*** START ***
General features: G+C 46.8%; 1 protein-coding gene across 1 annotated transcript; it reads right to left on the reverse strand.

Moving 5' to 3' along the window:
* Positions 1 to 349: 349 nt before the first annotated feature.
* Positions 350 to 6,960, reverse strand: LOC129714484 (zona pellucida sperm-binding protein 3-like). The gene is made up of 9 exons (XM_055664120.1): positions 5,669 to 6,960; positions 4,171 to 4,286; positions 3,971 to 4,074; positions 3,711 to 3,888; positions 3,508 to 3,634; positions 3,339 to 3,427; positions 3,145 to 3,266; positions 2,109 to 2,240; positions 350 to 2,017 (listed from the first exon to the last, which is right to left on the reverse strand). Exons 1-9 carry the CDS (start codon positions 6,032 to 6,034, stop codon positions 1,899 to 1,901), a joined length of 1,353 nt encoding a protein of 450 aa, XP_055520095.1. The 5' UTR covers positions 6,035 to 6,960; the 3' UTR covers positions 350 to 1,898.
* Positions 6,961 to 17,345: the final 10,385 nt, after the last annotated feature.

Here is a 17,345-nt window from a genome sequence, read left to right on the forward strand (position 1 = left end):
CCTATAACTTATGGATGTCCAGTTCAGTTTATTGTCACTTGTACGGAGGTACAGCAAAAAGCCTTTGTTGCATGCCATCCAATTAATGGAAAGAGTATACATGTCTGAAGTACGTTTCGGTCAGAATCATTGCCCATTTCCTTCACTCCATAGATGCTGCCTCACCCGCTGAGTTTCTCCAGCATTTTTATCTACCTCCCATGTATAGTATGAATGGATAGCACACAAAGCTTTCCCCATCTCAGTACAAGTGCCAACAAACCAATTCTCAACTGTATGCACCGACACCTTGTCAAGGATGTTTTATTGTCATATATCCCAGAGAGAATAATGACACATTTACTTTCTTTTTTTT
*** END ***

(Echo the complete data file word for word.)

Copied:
General features: G+C 46.8%; 1 protein-coding gene across 1 annotated transcript; it reads right to left on the reverse strand.

Moving 5' to 3' along the window:
* Positions 1 to 349: 349 nt before the first annotated feature.
* Positions 350 to 6,960, reverse strand: LOC129714484 (zona pellucida sperm-binding protein 3-like). The gene is made up of 9 exons (XM_055664120.1): positions 5,669 to 6,960; positions 4,171 to 4,286; positions 3,971 to 4,074; positions 3,711 to 3,888; positions 3,508 to 3,634; positions 3,339 to 3,427; positions 3,145 to 3,266; positions 2,109 to 2,240; positions 350 to 2,017 (listed from the first exon to the last, which is right to left on the reverse strand). Exons 1-9 carry the CDS (start codon positions 6,032 to 6,034, stop codon positions 1,899 to 1,901), a joined length of 1,353 nt encoding a protein of 450 aa, XP_055520095.1. The 5' UTR covers positions 6,035 to 6,960; the 3' UTR covers positions 350 to 1,898.
* Positions 6,961 to 17,345: the final 10,385 nt, after the last annotated feature.

Here is a 17,345-nt window from a genome sequence, read left to right on the forward strand (position 1 = left end):
CCTATAACTTATGGATGTCCAGTTCAGTTTATTGTCACTTGTACGGAGGTACAGCAAAAAGCCTTTGTTGCATGCCATCCAATTAATGGAAAGAGTATACATGTCTGAAGTACGTTTCGGTCAGAATCATTGCCCATTTCCTTCACTCCATAGATGCTGCCTCACCCGCTGAGTTTCTCCAGCATTTTTATCTACCTCCCATGTATAGTATGAATGGATAGCACACAAAGCTTTCCCCATCTCAGTACAAGTGCCAACAAACCAATTCTCAACTGTATGCACCGACACCTTGTCAAGGATGTTTTATTGTCATATATCCCAGAGAGAATAATGACACATTTACTTTCTTTTTTTT